- Medicine and bioinformatics − U of T’s Biomedical Simulation Laboratory, the Ontario Institute of Cancer Research, and McMaster University’s School of Biomedical Engineering
“CIV-DDD responds both to a dramatic paradigm shift in the health, social and economic challenges facing Canadians and the need for more research capacity and state-of-the-art infrastructure in this region,” said Stan Shapson, York’s vice-president Research & Innovation. “It also builds on the existing strengths of York’s Centre for Vision Research, the Institute for Research on Learning Technologies in the Faculty of Education, and Future Cinema Lab in the Faculty of Fine Arts, among others.
“By leading the Consortium on New Media, Creative, and Entertainment R&D in the Toronto Region (CONCERT), York and its partner universities and industries identified the preconditions necessary to develop a high-end visualization industry in Ontario. This unique collaboration will help fulfill one of CONCERT’s long-term objectives, which was to grow the region’s entertainment, screen-based and other innovation-driven creative industries into a globally competitive cluster.”
CIV-DDD will also support Ontario’s economy by producing innovative technology for commercialization, such as new:
- data-mining algorithms
- 3D-vision and 3D-modeling technologies
- data-display tools and protocols
- visualization-design methods and techniques
- data-inquiry paradigms
- user-friendly interfaces that can be scaled to a variety of screen displays
- new aesthetics and research practices
“We’re proud of the cutting-edge work that our researchers do at York University and the wealth and jobs they create in York West and across Ontario,” said Mario Sergio, MPP for York West. “New discoveries will continue to be made and we want those people, those ideas and those jobs right here in our community.”
CIV-DDD is one of 21 projects funded by the Ontario Research Fund–Research Excellence program, which has provided almost $69.5 million to support more than 214 researchers in seven cities across Ontario. The Ontario Research Fund is a key part of the province’s Innovation Agenda, a $3.2 million strategy designed to move world-class research from the lab to the global marketplace in key areas such as life sciences, digital media, and green energy to ensure Ontario will be among the 21st Century’s winning economies. The Research Excellence program helps develop Ontario’s research talent while ensuring Ontario researchers have the operating funding they need to undertake world-leading projects.
For a full list of funded projects, visit MRI’s Web site.
- John Tsotsos, Canada Research Chair in Computational Vision, distinguished research professor of vision science, Faculty of Science & Engineering, and member of the Centre for Vision Research (CVR)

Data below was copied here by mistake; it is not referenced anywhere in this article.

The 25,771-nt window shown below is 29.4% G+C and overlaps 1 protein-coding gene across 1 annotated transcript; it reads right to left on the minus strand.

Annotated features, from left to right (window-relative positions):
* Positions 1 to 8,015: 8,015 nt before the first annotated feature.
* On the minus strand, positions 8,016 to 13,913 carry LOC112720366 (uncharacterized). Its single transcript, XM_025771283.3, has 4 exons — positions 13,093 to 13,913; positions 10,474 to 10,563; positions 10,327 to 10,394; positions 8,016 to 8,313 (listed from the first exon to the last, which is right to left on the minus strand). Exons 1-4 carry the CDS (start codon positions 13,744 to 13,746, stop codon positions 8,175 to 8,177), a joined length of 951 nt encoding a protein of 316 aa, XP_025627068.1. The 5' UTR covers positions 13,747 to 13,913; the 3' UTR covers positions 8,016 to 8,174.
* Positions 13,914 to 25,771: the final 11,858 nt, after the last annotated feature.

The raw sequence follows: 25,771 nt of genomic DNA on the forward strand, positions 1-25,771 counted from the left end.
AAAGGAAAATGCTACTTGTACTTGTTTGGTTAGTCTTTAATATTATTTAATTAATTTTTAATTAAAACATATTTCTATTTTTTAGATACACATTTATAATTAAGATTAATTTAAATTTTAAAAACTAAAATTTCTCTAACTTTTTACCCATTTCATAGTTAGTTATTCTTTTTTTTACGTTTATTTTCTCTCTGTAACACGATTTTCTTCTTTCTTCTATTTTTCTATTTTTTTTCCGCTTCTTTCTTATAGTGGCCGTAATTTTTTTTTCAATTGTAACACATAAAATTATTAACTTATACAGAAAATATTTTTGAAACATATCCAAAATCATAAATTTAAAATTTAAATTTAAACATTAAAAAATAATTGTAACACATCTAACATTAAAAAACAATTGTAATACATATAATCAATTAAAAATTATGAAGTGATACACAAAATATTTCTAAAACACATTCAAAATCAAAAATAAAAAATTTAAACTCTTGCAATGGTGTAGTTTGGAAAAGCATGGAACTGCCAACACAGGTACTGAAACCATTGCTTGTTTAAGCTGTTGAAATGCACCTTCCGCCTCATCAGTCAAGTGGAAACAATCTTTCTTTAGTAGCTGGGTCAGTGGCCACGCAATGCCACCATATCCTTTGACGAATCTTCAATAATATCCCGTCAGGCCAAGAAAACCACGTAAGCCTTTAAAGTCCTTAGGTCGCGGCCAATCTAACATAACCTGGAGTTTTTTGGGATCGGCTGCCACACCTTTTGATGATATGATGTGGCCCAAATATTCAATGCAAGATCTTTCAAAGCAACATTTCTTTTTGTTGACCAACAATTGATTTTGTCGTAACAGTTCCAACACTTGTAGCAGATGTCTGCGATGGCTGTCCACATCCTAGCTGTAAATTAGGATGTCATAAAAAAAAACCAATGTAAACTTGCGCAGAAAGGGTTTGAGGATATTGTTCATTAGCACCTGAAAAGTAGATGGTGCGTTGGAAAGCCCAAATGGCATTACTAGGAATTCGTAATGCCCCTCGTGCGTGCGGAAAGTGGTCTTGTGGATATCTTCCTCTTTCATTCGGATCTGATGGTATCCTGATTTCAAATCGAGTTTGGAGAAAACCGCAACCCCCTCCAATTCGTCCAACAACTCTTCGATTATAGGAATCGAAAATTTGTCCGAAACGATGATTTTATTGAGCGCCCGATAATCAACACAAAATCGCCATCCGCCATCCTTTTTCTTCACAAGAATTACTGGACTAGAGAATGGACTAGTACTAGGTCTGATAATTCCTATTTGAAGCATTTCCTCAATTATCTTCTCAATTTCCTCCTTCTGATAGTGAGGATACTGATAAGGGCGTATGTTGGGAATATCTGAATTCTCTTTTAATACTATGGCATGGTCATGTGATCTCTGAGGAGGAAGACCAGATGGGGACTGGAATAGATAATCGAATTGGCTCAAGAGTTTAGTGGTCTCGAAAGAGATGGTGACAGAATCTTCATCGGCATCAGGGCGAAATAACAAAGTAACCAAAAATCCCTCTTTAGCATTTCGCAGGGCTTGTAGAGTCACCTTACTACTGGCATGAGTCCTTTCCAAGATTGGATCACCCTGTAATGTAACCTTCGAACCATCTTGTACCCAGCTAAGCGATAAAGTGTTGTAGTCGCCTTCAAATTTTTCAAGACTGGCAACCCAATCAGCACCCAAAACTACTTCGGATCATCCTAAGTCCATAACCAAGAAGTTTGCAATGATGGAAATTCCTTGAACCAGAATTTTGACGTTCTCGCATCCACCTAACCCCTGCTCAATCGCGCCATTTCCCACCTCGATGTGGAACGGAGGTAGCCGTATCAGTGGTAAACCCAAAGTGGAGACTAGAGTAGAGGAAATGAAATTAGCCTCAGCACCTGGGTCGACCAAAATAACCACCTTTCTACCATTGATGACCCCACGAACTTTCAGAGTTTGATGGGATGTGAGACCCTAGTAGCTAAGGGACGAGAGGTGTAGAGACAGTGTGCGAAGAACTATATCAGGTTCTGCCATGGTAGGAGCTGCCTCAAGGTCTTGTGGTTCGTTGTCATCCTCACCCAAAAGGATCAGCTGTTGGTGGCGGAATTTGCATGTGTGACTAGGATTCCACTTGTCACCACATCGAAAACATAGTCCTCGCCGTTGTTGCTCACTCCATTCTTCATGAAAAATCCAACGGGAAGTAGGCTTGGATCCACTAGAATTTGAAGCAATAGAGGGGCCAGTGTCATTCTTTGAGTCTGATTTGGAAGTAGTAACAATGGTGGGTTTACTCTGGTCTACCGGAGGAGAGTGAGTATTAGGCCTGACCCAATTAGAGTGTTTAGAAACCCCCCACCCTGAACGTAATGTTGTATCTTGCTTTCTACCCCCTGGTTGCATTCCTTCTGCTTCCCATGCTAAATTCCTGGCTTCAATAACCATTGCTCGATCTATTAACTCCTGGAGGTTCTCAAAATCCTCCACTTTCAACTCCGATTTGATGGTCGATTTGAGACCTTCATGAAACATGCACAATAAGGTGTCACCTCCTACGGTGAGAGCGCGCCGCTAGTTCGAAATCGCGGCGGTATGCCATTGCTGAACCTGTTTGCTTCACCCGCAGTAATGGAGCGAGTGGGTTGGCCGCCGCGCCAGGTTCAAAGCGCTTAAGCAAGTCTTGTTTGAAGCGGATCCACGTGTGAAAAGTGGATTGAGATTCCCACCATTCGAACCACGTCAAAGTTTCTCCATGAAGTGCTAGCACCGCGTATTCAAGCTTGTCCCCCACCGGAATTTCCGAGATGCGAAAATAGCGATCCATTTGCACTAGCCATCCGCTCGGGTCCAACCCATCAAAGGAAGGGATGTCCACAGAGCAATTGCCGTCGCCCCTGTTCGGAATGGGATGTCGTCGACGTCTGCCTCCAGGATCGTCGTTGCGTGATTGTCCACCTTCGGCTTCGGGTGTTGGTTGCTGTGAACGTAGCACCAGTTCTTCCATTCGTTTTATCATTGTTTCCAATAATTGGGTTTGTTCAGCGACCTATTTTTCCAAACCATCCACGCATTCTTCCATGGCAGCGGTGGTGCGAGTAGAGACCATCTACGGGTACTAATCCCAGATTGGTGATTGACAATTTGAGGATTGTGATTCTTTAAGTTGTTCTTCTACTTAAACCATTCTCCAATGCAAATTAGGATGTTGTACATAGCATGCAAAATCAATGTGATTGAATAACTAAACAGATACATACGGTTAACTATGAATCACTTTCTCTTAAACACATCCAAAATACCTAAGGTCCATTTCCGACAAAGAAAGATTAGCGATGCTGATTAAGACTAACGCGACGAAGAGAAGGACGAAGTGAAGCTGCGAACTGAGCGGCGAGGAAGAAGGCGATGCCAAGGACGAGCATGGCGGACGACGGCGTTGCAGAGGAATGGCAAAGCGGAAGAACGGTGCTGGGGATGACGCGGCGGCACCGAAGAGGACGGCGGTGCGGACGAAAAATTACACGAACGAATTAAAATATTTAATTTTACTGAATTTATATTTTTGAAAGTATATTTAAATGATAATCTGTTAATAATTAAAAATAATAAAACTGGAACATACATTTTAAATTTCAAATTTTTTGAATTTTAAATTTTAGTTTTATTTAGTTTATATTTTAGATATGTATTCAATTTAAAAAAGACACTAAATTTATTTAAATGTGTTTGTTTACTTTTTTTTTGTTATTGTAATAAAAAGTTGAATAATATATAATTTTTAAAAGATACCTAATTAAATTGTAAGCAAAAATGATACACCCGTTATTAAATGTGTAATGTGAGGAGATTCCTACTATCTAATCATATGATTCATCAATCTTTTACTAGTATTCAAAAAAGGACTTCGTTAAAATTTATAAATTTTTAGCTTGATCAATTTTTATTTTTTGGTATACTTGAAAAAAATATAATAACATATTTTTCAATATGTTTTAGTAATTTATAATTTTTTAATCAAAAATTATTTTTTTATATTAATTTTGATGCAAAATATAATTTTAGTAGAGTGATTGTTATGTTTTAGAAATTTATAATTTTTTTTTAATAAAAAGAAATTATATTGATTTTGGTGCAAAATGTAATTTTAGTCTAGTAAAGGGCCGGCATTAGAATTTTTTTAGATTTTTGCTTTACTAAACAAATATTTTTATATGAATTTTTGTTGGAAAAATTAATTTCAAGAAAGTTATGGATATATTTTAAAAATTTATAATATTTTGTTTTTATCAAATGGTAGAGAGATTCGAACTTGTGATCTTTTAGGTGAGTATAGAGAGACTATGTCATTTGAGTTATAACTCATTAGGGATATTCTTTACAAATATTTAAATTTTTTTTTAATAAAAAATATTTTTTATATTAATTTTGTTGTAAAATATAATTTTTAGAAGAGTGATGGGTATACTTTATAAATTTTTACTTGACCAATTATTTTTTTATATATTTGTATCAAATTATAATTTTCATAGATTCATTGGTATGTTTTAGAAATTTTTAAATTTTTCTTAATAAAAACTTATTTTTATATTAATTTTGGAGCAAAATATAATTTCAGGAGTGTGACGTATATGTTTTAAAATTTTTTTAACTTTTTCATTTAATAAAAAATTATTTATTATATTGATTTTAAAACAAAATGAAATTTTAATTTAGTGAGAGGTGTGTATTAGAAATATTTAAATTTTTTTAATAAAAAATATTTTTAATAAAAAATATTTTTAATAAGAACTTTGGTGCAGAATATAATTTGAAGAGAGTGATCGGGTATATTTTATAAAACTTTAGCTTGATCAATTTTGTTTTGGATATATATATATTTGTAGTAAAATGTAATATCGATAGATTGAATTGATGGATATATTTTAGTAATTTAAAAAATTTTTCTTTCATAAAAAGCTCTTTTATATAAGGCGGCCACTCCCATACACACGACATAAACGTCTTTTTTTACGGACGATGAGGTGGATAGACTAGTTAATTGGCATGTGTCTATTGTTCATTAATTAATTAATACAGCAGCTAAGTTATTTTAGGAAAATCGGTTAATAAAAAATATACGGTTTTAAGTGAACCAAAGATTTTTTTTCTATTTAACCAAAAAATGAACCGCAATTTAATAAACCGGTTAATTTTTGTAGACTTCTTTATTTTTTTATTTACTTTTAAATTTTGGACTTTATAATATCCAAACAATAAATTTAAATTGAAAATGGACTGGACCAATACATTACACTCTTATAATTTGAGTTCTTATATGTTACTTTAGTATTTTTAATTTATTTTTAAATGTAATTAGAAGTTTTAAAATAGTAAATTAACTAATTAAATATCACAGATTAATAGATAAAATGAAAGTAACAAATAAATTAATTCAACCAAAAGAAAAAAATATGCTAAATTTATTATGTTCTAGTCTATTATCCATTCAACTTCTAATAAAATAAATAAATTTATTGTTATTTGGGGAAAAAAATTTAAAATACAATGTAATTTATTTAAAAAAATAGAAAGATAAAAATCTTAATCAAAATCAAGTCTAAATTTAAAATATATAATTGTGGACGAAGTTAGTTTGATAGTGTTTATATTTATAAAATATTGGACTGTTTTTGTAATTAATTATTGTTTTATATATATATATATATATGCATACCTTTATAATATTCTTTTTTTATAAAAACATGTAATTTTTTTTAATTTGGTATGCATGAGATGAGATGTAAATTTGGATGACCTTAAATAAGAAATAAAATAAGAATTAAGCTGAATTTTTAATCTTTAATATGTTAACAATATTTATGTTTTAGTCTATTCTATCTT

- Nick Cercone, professor of artificial intelligence and data mining, Faculty of Science & Engineering
- Amir Asif, associate professor and chair of the Department of Computer Science & Engineering, Faculty of Science & Engineering
- Caitlin Fisher, Canada Research Chair in Digital Culture and assistant professor of film, Faculty of Fine Arts
- Robert Allison, associate professor, Department of Computer Science & Engineering, Faculty of Science & Engineering
- Melanie Baljko, assistant professor, Department of Computer Science & Engineering, Faculty of Science & Engineering
- James Elder, associate professor, Department of Psychology, Faculty of Health and a member of CVR
- Jimmy Huang, associate professor of information technology, Faculty of Science & Engineering
- Michael Jenkin, professor, Department of Computer Science & Engineering, Faculty of Science & Engineering and a member of CVR
- Jennifer Jenson, associate professor of pedagogy and technology, Faculty of Education
- Paul E. Lovejoy, distinguished research professor in the Department of History and Canada Research Chair in African Diaspora History
- Don Sinclair, professor and coordinator of Fine Arts Cultural Studies, Faculty of Fine Arts
- Wolfgang Stuerzlinger, associate professor, Department of Computer Science & Engineering, Faculty of Science & Engineering, and a member of CVR
- Nell Tenhaaf, associate professor, Department of Visual Arts, Faculty of Fine Arts, and associate dean, Graduate Studies, Research, Planning, in the Faculty of Fine Arts.
- Laurie Wilcox, associate professor of psychology and biology, Department of Psychology, Faculty of Health and associate director of CVR
- Richard Wildes, associate professor, Department of Computer Science & Engineering, Faculty of Science & Engineering
- Sara Diamond, visualization design researcher and president of the Ontario College of Art & Design
- Vladimir Spicanovic, dean, Faculty of Art
- Greg van Alstyne, professor, Faculty of Design and director of research, Strategic Innovation Lab
- Patricio Davila, assistant professor, Faculty of Design
- Paula Gardner, associate professor, Faculty of Liberal Studies
- Julian Goss, professor, Faculty of Design, and chair of Industrial Design
- Anda Kubis, associate professor, Faculty of Art, and chair of Drawing and Painting
- Martha Ladly, associate professor and director of the Interdisciplinary Art, Media and Design Program
- Francis LeBouthillier, sculpture and installation artist and chair of Sculpture and Installation
- Laura Millard, associate professor, Faculty of Art
- Luke Painter, assistant professor, Faculty of Art
- Barbara Rauch, assistant professor, Digital Futures Initiative, Faculty of Design
- Suzanne Stein, associate professor, Digital Futures Initiative, Faculty of Design
U of T’s researchers:
- Ravin Balakrishnan, associate professor of Computer Science and Canada Research Chair in Human-Centred Interfaces in the Department of Computer Science
- Karan Singh, associate professor of Computer Science, Department of Computer Science
By Elizabeth Monier-Williams, research communications officer. Photos courtesy of YFile – York University’s daily e-bulletin.